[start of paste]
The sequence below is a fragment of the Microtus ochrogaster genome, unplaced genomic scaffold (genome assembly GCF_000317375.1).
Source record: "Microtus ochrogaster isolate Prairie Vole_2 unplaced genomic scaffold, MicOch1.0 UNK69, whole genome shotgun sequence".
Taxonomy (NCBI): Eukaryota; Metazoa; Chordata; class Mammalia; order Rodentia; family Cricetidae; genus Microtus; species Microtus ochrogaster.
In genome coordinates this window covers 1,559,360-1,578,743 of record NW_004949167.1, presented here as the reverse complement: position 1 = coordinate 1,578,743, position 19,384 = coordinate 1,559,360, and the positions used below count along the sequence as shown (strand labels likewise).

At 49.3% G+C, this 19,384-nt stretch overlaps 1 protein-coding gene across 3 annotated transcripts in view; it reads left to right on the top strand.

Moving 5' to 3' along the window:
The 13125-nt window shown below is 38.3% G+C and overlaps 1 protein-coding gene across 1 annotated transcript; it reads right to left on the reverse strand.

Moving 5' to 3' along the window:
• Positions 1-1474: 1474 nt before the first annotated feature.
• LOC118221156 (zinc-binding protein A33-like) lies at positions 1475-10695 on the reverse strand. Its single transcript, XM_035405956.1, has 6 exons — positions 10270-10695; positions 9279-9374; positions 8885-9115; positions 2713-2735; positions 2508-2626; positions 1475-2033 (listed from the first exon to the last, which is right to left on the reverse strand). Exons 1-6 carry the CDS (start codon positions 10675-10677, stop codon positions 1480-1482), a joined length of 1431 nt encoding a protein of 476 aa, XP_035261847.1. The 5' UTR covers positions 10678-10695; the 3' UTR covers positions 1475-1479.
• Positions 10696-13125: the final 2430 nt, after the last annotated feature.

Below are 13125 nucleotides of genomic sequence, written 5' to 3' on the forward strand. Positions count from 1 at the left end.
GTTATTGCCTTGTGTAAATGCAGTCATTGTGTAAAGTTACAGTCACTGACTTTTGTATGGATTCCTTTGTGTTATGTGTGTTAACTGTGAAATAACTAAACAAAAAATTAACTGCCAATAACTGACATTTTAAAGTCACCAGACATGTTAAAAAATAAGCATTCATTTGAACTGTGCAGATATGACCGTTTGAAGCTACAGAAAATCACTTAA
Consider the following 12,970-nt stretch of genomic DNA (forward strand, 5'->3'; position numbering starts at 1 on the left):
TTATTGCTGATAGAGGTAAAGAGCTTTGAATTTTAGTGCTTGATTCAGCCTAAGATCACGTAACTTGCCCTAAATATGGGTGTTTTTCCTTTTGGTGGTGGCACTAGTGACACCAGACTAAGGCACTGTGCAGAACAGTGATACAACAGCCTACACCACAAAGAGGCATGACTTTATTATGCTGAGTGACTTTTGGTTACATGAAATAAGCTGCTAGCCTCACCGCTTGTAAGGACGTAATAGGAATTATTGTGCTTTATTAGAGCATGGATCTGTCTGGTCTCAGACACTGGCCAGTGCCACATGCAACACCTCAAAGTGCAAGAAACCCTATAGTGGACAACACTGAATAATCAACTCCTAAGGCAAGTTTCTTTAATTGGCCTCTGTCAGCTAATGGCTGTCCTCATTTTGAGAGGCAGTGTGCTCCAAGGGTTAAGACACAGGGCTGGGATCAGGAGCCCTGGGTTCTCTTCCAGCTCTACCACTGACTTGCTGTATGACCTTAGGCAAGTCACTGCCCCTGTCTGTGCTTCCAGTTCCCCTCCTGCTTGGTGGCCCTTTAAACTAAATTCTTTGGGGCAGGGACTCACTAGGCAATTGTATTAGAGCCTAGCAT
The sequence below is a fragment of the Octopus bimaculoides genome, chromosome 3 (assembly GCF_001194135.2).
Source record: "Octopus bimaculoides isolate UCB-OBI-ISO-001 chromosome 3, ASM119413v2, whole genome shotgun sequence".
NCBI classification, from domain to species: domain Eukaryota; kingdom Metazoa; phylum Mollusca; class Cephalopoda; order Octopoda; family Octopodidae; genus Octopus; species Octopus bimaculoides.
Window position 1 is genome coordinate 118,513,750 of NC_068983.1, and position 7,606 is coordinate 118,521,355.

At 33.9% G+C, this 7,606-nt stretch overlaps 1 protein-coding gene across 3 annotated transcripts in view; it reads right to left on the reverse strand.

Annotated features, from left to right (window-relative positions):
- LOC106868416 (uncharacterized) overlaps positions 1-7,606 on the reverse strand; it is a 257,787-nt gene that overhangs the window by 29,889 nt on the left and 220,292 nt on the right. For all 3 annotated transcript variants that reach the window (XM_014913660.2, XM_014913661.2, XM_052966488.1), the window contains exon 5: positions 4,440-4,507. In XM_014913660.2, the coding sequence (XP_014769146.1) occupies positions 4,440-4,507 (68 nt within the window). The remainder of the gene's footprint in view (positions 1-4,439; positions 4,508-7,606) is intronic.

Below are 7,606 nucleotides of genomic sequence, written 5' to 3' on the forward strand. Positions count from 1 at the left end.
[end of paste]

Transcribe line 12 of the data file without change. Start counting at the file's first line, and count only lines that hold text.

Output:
Below are 13125 nucleotides of genomic sequence, written 5' to 3' on the forward strand. Positions count from 1 at the left end.